Another well-water source, having a hardness of 800 ppm as calcium carbonate and a TDS of at least 1300 ppm, was used to test the effects of the capacitive electrostatic device of the invention in an RO membrane separation system. A three-day test was set up with the device 10 operated at 30,000 volts DC. The results showed again the ability to reduce substantially the TDS and hardness of the concentrate stream through clarification and/or flocculation, and to control fouling on the reverse-osmosis membranes without the use of chemical additives.
This example also confirmed that the application of a high-voltage capacitive electrostatic field to a membrane separation system alters the fouling characteristics of the membrane units to the point where a scheduled flush could return their performance to design levels. This complete recovery was very significant because the RO systems utilized for the tests had been running for substantial periods of time. The invention consistently produced a greater than 95% recovery and demonstrated that the use of the electrostatic device 10 prevents biological activity from establishing a biofilm in process equipment, and removes pre-existing scale buildup on membrane surfaces.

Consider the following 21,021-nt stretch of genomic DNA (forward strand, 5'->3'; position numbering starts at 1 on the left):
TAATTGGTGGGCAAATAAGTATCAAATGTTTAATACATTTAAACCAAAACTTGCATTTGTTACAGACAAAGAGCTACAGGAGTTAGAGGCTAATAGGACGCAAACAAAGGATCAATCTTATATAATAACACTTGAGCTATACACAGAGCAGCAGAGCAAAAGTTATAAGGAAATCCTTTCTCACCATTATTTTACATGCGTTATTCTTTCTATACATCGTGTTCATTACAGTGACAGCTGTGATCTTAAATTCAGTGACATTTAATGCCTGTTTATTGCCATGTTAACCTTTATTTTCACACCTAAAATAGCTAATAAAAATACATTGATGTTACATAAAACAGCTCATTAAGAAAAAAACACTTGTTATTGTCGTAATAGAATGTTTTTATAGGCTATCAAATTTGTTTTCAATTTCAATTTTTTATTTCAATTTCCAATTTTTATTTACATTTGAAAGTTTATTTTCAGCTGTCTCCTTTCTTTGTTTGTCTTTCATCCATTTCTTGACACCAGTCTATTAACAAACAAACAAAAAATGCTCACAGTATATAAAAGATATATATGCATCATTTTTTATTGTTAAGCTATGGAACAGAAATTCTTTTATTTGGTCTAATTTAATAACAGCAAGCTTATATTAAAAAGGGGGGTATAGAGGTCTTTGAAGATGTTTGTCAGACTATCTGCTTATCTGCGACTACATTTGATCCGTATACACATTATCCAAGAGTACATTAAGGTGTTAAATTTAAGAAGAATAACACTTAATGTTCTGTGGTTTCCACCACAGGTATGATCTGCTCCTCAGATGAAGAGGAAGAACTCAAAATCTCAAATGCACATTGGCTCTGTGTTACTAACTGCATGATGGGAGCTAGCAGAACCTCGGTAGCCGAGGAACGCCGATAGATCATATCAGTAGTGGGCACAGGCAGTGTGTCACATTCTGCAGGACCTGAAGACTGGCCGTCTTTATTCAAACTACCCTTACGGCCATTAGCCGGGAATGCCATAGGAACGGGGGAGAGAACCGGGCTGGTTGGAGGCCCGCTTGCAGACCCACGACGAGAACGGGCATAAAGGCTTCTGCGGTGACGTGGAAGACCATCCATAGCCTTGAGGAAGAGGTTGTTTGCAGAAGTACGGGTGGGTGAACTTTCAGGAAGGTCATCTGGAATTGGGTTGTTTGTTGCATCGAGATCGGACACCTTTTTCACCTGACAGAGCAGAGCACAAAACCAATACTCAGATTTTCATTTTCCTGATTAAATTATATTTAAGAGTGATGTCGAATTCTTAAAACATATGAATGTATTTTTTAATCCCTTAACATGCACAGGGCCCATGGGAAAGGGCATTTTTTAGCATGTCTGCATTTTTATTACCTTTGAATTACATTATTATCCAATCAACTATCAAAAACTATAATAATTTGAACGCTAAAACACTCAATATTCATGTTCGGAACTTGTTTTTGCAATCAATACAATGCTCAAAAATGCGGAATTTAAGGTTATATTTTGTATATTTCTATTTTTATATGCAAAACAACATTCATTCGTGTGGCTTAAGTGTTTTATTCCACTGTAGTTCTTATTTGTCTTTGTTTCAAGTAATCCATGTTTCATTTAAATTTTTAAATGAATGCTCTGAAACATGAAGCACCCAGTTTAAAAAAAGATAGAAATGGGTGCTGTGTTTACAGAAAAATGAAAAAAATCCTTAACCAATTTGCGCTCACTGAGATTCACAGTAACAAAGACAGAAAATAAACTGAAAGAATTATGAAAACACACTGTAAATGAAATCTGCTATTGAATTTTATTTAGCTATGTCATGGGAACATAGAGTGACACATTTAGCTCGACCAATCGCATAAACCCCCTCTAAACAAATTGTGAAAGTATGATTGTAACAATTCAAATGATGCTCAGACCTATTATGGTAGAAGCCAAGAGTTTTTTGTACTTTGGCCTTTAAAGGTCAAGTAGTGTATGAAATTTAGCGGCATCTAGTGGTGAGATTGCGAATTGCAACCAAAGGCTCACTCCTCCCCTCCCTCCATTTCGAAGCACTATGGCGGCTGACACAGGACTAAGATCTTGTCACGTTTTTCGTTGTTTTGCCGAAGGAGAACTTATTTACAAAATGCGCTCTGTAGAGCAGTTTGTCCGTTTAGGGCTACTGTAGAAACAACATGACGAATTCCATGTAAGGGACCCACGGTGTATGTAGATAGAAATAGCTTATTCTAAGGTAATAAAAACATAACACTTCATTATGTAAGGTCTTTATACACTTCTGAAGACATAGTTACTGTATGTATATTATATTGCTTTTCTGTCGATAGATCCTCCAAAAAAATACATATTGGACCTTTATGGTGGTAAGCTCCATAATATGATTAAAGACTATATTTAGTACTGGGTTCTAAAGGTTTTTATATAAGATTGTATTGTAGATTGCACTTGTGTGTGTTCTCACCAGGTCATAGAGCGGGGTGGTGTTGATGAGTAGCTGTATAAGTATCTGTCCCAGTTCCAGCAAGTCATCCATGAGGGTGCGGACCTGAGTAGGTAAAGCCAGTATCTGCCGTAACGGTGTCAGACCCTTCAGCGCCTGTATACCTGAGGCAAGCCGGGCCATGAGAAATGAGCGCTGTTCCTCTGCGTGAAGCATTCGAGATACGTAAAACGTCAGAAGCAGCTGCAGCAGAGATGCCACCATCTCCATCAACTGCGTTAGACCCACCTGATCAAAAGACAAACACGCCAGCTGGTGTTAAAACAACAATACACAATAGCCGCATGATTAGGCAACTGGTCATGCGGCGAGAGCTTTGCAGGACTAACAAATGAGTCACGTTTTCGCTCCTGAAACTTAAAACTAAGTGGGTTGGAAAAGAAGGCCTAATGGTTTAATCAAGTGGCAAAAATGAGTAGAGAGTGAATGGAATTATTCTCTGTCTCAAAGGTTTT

It is noted that normal RO-unit concentrates are not suitable for clarification because the solution is typically clear (it does not contain any suspended precipitates), though very high in TDS. Similarly, they are not good candidates for flocculation because the solid content is mostly dissolved, rather than suspended. As a result of the application of a very strong capacitive electrostatic field according to the invention, mineral and organic particles that would normally deposit on the RO membranes remain suspended and end up as visible particles in the concentrate effluent. This cloudy concentrate is very easily clarified and flocculated, especially because of its prior exposure to an electrostatic field, as specifically disclosed in U.S. Pat. No. 5,817,224. Thus, the concentrate stream can be freed of most of its solid content and reused to produce more permeate. At the same time, the solids so removed also include biofilm material and bacteria that would normally adhere to the membranes of the system, thereby improving their performance, maintenance requirements, and durability.